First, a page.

Support the news
Updated 5:40 pm E.T.
On Thursday, the House passed a resolution to condemn "anti-Semitism, Islamophobia, racism and other forms of bigotry" in an effort to tamp down the uproar over Minnesota Democratic Rep. Ilhan Omar's criticism of Israel.
The controversy has split the Democratic party and clouded their agenda. The resolution does not mention Omar by name but appears targeted at her recent remarks and their fallout.
This the second time the House voted on a resolution denouncing hate speech following controversial comments by Omar that lawmakers said played into anti-Semitic tropes, although she was not named in either measure.
Here's some background on the events of the past several weeks leading up to this moment, plus reactions from some of Omar's constituents in Minnesota's 5th District.
What started this controversy?
In February, Omar responded to a tweet from journalist Glenn Greenwald, who posted about House GOP Leader Kevin McCarthy threatening to punish Omar and another congresswoman for being critical of Israel.
Omar wrote back, "It's all about the Benjamins baby," a line about $100 bills from a Puff Daddy song. Critics jumped on the tweet and said Omar was calling up a negative and harmful stereotype of Jewish Americans.
In another tweet soon after, Omar named the American Israel Public Affairs Committee, or AIPAC, saying it was funding Republican support for Israel.
This tweet received bipartisan backlash, and Omar was widely accused of anti-Semitic speech.
Omar apologized and said she was learning about "the painful history of anti-Semitic tropes" but held onto her criticism of AIPAC's lobbying.
The latest controversy comes from Omar's remarks at an event at a Washington bookstore called Busboys and Poets last week. The comment in question refers to the weeks of controversy that followed Omar's earlier criticism:
"I want to talk about the political influence in this country that says it is OK for people to push for allegiance to a foreign country. I want to ask why is it OK for me to talk about the influence of the NRA (National Rifle Association), of fossil fuel industries or Big Pharma, and not talk about a powerful lobbying group that is influencing policies?"
Again, Omar was accused of anti-Semitism.
Why are people taking offense to the bookstore comments?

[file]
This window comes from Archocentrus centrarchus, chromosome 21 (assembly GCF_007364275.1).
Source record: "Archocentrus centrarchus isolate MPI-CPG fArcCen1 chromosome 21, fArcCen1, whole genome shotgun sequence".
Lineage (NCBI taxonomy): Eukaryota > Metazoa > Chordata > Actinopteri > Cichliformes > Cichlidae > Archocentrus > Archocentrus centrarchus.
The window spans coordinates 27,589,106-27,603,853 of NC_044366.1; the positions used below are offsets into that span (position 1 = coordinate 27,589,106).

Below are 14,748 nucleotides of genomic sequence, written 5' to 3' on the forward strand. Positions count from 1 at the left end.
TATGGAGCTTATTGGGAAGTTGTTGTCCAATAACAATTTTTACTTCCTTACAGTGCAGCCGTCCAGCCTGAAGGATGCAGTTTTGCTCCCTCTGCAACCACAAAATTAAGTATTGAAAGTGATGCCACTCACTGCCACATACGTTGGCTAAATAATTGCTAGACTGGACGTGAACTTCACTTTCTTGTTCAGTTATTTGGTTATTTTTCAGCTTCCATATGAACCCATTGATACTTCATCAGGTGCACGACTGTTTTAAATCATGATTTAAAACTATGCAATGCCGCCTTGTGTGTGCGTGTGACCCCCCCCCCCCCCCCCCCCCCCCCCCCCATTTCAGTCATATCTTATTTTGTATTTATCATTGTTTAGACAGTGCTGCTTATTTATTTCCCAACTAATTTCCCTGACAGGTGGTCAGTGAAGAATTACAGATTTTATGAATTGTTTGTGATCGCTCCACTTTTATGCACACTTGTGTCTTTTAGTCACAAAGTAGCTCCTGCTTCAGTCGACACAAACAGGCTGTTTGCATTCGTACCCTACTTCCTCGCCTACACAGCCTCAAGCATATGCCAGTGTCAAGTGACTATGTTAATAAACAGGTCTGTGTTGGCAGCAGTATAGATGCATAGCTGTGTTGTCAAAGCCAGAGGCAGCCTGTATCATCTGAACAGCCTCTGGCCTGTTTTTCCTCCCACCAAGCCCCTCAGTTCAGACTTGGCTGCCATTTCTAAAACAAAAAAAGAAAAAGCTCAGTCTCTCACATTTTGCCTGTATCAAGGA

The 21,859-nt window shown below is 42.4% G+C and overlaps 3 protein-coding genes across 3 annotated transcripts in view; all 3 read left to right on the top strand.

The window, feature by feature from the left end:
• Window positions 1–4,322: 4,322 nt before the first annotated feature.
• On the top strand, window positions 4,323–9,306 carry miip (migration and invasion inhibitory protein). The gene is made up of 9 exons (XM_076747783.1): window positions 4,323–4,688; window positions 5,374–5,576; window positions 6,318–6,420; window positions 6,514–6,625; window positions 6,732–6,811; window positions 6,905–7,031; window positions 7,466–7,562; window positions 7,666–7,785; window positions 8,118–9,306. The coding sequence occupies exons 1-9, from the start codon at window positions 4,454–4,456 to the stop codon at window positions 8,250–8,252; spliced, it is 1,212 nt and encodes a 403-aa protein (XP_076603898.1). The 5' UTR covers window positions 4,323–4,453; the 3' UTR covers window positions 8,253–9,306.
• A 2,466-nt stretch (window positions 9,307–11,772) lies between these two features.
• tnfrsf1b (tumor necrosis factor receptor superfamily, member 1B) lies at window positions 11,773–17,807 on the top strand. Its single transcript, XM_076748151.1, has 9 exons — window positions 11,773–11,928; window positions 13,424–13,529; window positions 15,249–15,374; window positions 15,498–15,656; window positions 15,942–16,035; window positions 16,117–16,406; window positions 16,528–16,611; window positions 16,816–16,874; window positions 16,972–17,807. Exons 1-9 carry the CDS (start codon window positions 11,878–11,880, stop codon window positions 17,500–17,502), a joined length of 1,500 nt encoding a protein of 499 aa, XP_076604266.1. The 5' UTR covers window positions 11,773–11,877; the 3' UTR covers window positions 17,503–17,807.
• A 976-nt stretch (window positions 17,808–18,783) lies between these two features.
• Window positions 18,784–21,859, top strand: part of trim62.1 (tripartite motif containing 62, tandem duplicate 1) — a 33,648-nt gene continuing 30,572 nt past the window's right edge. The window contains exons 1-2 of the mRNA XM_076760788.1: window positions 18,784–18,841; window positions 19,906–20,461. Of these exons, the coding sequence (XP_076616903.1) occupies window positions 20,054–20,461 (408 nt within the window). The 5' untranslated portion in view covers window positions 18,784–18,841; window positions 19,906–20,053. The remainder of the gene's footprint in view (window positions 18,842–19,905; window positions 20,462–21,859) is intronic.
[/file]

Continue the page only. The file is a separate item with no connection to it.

Critics including Steve Hunegs, executive director of the Jewish Community Relations Council of Minnesota and the Dakotas, said Omar was suggesting Jews have "dual loyalty" in this case for the U.S. and Israel.
"Accusing Jews of harboring dual loyalty has a long, violent, sordid history," he said on MPR News' Morning Edition on Tuesday. "It's the standard fare of [then-Ku Klux Klan leader] David Duke. It's difficult and dangerous because it evokes the Jews as the malevolent other, conspiring against society."
Omar has, so far, stood by her remarks and said she is simply criticizing Israel.
"Being opposed to [Israeli Prime Minister Benjamin] Netanyahu and the occupation is not the same as being anti-Semitic. I am grateful to the many Jewish allies who have spoken out and said the same," Omar wrote on Twitter.
What are people supporting Omar saying?
Many supporters of Omar are saying she's opening up a crucial debate on Israel and its treatment of Palestinians.
A new organization, Jews With Ilhan, sums up a common argument on its website:
"There is absolutely nothing anti-Semitic about calling out the noxious role of [the American Israel Public Affairs Committee], which spends millions each year to buy U.S. political support for Israeli aggression and militarism against the Palestinian people."
Some people also believe Omar's identity as a Muslim woman in Congress is making her an unfair target of criticism.
Omar and fellow freshman Rep. Rashida Tlaib, a Michigan Democrat, are the first two Muslim women elected to Congress. Some of their supporters point out that they've been subject to criticism over their views on Israel while others haven't.
How are Omar's constituents responding?
Omar won 78 percent of the vote in the highly Democratic district in the 2018 election.
The district is mostly urban, made up of Minneapolis and some of its suburbs to the north, south and west.
Patrick Scully, 65, is a performing artist in Minneapolis and an Omar constituent. He said it's absurd for President Trump to criticize Omar for alleged bigotry given the president's track record.
Scully said it's unfair to pass a resolution essentially criticizing Omar for her remarks when other members of Congress have clearly made bigoted remarks but avoided criticism.
"When a resolution is brought forth to basically criticize the representative for her remarks, I have to ask myself, 'Is everybody on that level in Washington being held to the same standard?' And it does not seem to me that that is the case," Scully said.
Dan Israel, an Omar constituent from St. Louis Park, said he is troubled by what he views as a pattern of anti-Semitic comments by the congresswoman. He also said it's not hard to criticize the state of Israel without being anti-Semitic.
"I absolutely welcome criticism of Israel," Israel wrote in a submission to MPR News' Public Insight Network. "It should not be taboo to criticize Israeli government policies. However, it is not OK to traffic in classic anti-Semitic tropes about Jews and money and power when making those criticisms."
Aaron Albertson, a 5th District resident, wrote to the Public Insight Network that he appreciates Omar's position: "[I'm] grateful that I have a brave representative who is willing to criticize not just the Israeli government but also the U.S. governmental system of which she is a part."
MPR News reporter Martin Moylan contributed to this story.
Support the news